And while these past two episodes have produced a shit ton of unbelievably funny sketches (a rewritten Welcome to America airport instructional video, the cold open of Trump calling world leaders, Kellyanne Conway’s Fatal Attraction parody, Trump being overruled on The People’s Court, etc), I think it is important that we revisit the sketches when McCarthy portrays Spicer. I don’t know who came up with the idea that McCarthy should come in as a guest to play him, but that person deserves an Emmy of his, or her, own. I mean, Beck Bennett probably could have played Spicer and done a good job. I’m sure Mikey Day could’ve handled it, too. Maybe even Bobby Moynihan. But bringing in McCarthy is genius because the sketches are short enough that she can bring it from start to finish and her comedic energy is so boundless that it doesn’t even matter if she’s reading the cue cards correctly.
I’ve never been a big fan of McCarthy’s. I enjoyed her in Bridesmaids, but movies like Identity Thief and Tammy strongly turned me off to her. But she has easily been the best part of the past two SNL episodes and what strikes me the most is that she had no obligation to take the role in the first place. But as with many comedians and artists and actors lately, they feel as if their work is being threatened (which, based on Trump’s budget plan, it is) so it becomes their responsibility to use their talents against the current administration.
There’s something really remarkable about our country that one can infer just from the fact that whenever a huge political bombshell transpires (which seems like every two hours these days), a lot of comments seem to be, “I wonder how SNL will handle this.” It’s the responsibility for a sketch show like that, which is built on political satire, to help dismantle current events and make demagogues like Trump seem less scary. In a lot of ways, these past two episodes of SNL can be seen as the first true pieces of post-Trump art, which we will surely be seeing a great deal more of in the coming years. A lot of movies in the coming year have already been written or filmed and a lot of novels are still in final stages of revision so it takes a live sketch show to truly get at the core of what’s happening in the world during a time when there might not be many other options to turn to. That’s responsibility. A show that’s been around for forty-two years has a great deal of power and therefore, they need to use their platform properly. It’s just like Uncle Ben told Peter Parker.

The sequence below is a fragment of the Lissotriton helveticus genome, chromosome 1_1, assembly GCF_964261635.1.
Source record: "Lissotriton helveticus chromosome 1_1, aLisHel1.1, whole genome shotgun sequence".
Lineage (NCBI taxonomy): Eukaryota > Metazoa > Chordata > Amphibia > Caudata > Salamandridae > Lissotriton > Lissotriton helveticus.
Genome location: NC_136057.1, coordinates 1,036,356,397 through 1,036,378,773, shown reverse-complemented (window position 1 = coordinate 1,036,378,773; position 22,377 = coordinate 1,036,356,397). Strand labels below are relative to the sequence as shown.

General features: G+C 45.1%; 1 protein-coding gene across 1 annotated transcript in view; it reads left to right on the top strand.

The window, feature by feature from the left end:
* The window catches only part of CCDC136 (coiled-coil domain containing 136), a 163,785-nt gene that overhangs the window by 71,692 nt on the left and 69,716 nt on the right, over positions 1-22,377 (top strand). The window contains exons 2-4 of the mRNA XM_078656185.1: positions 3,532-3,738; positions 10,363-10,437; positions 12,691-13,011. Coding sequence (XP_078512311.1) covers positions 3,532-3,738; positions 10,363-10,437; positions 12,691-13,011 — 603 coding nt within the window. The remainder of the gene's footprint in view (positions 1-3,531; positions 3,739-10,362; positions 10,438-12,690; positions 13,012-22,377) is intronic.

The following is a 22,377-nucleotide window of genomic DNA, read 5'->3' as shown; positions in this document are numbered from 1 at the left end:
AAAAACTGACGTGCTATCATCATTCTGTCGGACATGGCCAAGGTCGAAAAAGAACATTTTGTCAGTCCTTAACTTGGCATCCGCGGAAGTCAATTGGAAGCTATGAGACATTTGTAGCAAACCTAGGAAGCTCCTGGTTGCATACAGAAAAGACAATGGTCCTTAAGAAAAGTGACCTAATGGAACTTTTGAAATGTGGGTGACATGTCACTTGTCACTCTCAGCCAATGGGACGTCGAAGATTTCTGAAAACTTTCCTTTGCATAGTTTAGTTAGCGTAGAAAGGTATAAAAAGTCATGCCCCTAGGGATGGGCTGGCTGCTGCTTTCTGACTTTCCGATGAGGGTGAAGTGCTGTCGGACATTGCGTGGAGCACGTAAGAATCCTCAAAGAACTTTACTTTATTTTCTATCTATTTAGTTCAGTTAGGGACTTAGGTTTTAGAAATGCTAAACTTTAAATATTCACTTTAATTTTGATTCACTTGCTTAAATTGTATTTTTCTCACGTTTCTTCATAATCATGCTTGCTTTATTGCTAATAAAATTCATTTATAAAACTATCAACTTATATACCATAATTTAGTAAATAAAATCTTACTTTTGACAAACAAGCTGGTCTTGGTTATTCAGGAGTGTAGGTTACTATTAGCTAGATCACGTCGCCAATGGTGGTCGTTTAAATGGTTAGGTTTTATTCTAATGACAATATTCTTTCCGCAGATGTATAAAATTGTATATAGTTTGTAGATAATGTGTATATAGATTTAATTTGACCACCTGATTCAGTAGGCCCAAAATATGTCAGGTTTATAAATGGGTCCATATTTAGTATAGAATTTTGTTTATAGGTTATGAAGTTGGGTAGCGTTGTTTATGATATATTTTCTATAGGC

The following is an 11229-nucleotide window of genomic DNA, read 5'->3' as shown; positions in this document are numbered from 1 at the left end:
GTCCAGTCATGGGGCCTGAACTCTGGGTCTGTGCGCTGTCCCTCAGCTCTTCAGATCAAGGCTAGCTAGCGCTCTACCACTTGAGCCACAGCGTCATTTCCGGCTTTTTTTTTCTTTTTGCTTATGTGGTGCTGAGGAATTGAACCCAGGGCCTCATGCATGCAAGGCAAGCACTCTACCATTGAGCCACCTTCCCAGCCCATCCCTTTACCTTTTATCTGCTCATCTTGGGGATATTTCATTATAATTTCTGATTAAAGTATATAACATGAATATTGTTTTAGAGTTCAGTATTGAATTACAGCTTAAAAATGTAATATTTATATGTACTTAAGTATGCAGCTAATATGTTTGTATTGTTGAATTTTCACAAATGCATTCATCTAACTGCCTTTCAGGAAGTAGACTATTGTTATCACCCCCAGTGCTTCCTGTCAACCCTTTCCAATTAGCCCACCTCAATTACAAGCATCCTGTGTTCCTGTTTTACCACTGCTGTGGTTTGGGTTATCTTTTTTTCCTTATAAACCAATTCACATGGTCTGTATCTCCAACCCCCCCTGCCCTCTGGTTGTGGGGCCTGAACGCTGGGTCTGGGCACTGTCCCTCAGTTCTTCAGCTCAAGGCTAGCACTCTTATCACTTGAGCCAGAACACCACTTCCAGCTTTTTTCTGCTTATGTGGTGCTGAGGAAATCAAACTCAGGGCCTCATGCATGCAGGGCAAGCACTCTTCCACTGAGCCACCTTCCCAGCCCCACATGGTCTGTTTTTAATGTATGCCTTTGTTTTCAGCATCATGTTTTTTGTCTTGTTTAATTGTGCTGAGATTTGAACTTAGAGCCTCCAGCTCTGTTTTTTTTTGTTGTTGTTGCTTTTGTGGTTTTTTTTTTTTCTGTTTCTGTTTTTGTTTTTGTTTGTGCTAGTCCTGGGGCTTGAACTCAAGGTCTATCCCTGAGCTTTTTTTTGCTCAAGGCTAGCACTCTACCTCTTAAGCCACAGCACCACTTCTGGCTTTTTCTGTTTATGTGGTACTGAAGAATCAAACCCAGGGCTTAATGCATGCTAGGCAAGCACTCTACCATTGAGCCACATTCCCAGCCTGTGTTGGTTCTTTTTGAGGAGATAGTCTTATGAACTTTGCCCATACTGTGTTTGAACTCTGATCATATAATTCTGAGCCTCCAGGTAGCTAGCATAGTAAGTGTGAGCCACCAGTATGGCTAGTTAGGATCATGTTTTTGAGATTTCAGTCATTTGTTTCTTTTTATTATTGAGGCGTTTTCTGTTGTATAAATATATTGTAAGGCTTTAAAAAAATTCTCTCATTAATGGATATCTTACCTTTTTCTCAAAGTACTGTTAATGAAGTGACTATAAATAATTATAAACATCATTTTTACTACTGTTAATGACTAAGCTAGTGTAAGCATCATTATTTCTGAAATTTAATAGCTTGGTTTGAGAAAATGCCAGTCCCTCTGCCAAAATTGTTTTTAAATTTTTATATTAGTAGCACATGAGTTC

What Donald Trump doesn’t seem to understand about his responsibility is that he was tasked with improving the country by building off of the improvements made by Barack Obama. It’s like raising children. People hope to be better parents than their own parents were and they hope their kids will be even better yet. I hoped Trump could be even better than Obama. But my doubts were there. And now they’re confirmed.
It seems so simple. It was on all of his hats. His responsibility was to make America great again. But by disposing of the arts and attacking the press and halting immigration (and the list goes on and on and on), he’s destroying the very things that make America so great in the first place. It makes you wonder what his warped idea of a great country is anyway. If we don’t have the arts and the press, then what do we have? What could be left for us? They are our greatest sources of entertainment and information and aid for daily life. And they are the greatest source for holding the current administration accountable. They take responsibility for this and because they’re using their national platform in this manner, Donald Trump attacks them. The best thing to take away from this is the fact that because Trump is threatened by them, then they’re doing their job and they’re doing it well. I give them every ounce of my gratitude because the presidency is supposed to be the thankless job. Not the media surrounding it.
For now, I will hold Sesame Street and NPR’s StoryCorps and all the other great programs we have received because of our country’s encouragement of the arts close to my heart. And Donald Trump better get ready for a bigger fight than Lorne Michaels could ever orchestrate.
Next week: an alternative look at the nuclear football through the theme of acceptance and the 1964 film, Dr. Strangelove or: How I Learned to Stop Worrying and Love the Bomb.